While many think Deadpool created the spark Ryan Reynolds needed to enter his career renaissance, we may yet see even more greatness from his talents due to his collaboration with director Shawn Levy. The Adam Project is their follow-up to 2021's Free Guy for 20th Century Studios, following up their enduring video game action-comedy with something more grounded in science fiction for Netflix. In this case, a fighter pilot Adam Reed (Reynolds), travels back in time to meet his younger 12-year old self (Walker Scobell) and tries to prevent the technology from ever existing since his father (Mark Ruffalo) is the renowned scientist behind the research.
Written by Jonathan Tropper, T.S. Nowlin, and Jennifer Flackett, much of the script, particularly between Reynolds and Scobell's characters, felt like an extension of Reynolds' schtick and wit. Don't get me wrong; the two can be mistaken as father-and-son, which is the inherent theme of the film. Their magic and comedic timing are gold. I can't also be surprised how much Scobell's worked into the Netflix marketing as part of bits working off of Reynolds. In addition to their chemistry, you get a 13 Going on 30 reunion between Ruffalo and Jennifer Gardner, playing Adam's parents. While both are also known for their Marvel roles playing Hulk and Elektra, respectively, they're more restrained physically, providing the more light-hearted elements.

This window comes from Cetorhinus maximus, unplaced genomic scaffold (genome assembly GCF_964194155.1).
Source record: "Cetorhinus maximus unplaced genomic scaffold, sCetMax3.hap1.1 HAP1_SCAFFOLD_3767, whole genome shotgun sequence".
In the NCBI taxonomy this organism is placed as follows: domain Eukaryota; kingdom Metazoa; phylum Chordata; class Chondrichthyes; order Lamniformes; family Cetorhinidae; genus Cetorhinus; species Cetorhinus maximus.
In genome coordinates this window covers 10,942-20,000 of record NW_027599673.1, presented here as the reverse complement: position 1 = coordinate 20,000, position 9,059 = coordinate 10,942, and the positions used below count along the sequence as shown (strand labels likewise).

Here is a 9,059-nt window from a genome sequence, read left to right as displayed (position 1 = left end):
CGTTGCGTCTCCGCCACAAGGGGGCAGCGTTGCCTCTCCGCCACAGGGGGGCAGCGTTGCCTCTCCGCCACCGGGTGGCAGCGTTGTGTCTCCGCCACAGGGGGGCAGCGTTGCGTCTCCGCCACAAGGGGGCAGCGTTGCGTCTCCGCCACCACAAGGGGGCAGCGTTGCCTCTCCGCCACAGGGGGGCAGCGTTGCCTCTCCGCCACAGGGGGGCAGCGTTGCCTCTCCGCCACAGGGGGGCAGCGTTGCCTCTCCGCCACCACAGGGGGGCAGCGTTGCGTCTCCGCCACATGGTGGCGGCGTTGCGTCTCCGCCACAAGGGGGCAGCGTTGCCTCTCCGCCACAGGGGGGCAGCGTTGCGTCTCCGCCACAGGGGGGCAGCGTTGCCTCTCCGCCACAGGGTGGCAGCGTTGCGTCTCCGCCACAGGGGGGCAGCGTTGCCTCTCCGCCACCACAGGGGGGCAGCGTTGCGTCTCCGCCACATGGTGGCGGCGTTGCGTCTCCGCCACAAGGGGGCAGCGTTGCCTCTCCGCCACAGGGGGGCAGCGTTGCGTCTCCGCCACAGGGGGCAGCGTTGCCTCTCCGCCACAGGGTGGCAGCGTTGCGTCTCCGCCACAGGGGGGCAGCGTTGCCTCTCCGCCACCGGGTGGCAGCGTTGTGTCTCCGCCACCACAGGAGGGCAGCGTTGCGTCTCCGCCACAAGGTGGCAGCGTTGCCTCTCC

While most will get caught into the father-and-son themes, Gardner's role as Ellie is just as important, even if, at times, it's a little underutilized. Zoe Saldana plays Laura as the female lead, but it serves moreover as a placeholder to build upon the action sequences. Taking her out of the film wouldn't really affect the plot other than to give Reynolds' Adam a love interest and a tie into his future. The primary villains are Catherine Keener's Maya Sorian, a conglomerate that funded Louis' (Ruffalo) research to make time travel possible, and her henchman, Christos (Alex Mallari Jr). There's nothing really special about them that you haven't seen any stock action movie clichés.
Keener fulfills the villain role adequately with the pomp and circumstance you expect, but there's nothing in the writing that gives her layers the way Matt Leiberman and Zak Penn wrote Taika Waititi's Anton for Free Guy. With a better script, Keener has the capability to pull off the charm that Kathryn Hahn did in WandaVision. Ultimately, The Adam Project is a fun family film that rides on Reynolds and Scobell's chemistry, but not much else since it kind of wastes its supporting cast.